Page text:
Stakeholders emphasize ensuring voting rights to Nepalis living abroad

NL Today

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Kathmandu: Stakeholders have emphasized that it is possible to implement the decision of the Supreme Court to grant voting rights to Nepali citizens living abroad.

In the first of a series of policy dialogues organized by the Nepal Policy Institute (NPI) on Sunday, stakeholders said that it was possible to exercise voting rights through the use of technology.

“If a Nepali has an identity in any country, he/she should be given the right to vote. A study has also been done by the Election Commission in this regard,” observed former Chief Election Commissioner Nilkantha Upreti. “There is a court order, but it is not being implemented,” he said.

According to Uprety, in coordination with the Election Commission and the Ministry of Foreign Affairs, Nepalis living abroad can be included in the voter list.

“If a photo and fingerprints are taken while making a passport, the same information can be obtained by the Election Commission from the Ministry of Foreign Affairs,” he said.

Prof. Achyut Wagle, Associate Dean of Kathmandu University School of Management, was of the view that the right to vote of a citizen remains until the passport and citizenship are relinquished. “Politics is taking place over the statistics of Nepalis living abroad. It has been said that 4 million people are staying abroad. This is a serious issue. It has a huge impact on management,” he said.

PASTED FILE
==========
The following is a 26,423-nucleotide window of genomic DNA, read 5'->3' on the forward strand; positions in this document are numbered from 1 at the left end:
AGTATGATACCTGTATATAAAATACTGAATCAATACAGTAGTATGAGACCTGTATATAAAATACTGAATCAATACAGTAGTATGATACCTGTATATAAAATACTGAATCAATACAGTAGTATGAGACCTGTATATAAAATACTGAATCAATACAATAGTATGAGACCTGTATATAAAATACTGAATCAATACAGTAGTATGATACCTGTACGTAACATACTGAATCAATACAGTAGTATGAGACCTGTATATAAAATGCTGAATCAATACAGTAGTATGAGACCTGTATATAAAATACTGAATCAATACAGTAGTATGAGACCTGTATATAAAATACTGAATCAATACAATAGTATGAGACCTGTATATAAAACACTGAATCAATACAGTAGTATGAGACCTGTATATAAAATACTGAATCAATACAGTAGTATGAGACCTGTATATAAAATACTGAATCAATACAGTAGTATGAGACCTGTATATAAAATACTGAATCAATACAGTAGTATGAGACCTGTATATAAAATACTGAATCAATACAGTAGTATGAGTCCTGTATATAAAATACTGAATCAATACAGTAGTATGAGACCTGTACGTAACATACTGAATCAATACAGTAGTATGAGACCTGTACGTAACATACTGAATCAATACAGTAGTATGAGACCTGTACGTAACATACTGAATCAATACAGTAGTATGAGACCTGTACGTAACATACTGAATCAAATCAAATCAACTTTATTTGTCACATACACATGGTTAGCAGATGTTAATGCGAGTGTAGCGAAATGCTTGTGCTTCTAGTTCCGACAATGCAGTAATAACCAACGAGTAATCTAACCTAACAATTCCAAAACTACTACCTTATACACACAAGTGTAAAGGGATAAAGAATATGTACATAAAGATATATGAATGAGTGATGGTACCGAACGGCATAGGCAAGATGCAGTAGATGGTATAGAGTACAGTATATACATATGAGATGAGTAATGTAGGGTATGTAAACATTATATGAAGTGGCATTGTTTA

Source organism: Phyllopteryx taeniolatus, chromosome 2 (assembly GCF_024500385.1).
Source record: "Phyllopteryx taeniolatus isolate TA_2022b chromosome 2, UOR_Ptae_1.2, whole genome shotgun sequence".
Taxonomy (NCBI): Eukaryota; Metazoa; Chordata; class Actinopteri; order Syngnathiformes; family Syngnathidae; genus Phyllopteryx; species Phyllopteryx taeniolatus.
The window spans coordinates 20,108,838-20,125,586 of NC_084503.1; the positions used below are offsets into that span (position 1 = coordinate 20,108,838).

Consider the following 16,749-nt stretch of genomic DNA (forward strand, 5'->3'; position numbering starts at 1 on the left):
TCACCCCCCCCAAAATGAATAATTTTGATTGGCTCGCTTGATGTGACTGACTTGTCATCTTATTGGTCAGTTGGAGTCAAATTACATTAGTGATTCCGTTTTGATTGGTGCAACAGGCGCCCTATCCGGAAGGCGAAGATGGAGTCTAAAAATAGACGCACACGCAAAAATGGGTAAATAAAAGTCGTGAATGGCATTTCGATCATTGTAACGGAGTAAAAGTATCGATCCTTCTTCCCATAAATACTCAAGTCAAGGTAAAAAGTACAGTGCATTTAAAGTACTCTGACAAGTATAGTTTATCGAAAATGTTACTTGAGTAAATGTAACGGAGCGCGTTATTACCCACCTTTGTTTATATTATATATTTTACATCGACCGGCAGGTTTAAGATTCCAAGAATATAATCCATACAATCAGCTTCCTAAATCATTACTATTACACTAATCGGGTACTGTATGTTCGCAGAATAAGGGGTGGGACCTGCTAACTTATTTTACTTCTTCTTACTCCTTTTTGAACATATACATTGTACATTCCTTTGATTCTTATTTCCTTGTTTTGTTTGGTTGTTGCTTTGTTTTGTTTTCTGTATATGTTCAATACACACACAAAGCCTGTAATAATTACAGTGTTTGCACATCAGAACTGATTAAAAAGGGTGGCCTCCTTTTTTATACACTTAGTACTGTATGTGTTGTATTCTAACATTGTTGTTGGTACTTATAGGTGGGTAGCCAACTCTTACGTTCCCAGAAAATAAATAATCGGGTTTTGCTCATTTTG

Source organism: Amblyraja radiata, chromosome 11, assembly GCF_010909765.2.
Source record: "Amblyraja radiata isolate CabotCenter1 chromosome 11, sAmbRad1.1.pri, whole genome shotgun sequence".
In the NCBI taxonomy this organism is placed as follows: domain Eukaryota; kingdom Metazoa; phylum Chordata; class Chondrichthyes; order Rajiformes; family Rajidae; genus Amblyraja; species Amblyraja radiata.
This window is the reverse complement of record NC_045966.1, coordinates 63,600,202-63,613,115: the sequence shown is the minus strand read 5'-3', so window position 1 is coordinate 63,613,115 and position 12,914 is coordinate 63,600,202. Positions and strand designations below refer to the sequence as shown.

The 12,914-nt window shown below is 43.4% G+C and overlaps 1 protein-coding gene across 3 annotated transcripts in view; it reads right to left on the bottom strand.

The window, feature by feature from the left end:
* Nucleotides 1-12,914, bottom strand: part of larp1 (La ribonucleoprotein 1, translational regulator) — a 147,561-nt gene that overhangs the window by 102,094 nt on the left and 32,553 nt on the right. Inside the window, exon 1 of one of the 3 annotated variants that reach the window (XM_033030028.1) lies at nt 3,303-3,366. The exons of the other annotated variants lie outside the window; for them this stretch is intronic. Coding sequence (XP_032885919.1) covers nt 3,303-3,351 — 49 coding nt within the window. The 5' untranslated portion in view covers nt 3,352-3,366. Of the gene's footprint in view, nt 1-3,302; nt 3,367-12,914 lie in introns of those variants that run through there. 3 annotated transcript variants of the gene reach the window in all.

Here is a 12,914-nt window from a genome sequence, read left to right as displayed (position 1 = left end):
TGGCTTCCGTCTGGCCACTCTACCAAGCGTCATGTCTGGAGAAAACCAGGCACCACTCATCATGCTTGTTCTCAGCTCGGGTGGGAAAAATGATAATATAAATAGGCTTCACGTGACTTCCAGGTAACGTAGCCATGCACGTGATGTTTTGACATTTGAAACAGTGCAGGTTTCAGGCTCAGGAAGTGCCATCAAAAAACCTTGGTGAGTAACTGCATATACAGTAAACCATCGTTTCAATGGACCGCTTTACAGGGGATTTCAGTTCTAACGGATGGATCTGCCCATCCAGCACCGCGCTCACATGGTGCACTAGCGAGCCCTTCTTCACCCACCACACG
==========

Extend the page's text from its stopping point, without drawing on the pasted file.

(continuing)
He further added, “Remittances have greatly contributed to the national economy’s ability to maintain macroeconomic stability, nutrition, access to primary education, and urbanization. Those who contribute in this manner should not be deprived of the right to vote.”

Senior Advocate Dinesh Tripathi said that the state had no option but to implement the decision of the Supreme Court, which in 2074 BS had decided to give voting rights to Nepalis living abroad.

“The constitution does not discriminate between citizens. Now we are in the world of technology; it sets no boundaries. And technology has made it possible for people to exercise their voting right,” he said.

His view was that there is an inadequate political will to implement this decision, for which there is a need to create pressure on a larger scale.

NPI Chairman Khagendra Dhakal, in his opening remarks, mentioned that the State should implement the decision made by the apex court in the interest of 56 percent of the households that rely on remittances.

Citing the example of Mexico, Indonesia, and Iceland, some 115 countries have developed voting policies for citizens working abroad. That should be our basis,” he said.

NPI Board Member, Shuru Joshi, who facilitated the program, said that if the country relies on the migrants’ resources (ie, notes) to sustain the economy then they should also be concerned with enabling the migrants to have a say in elections (ie, cast votes), for which pressure should be increased on the political parties, for example, by NGOs.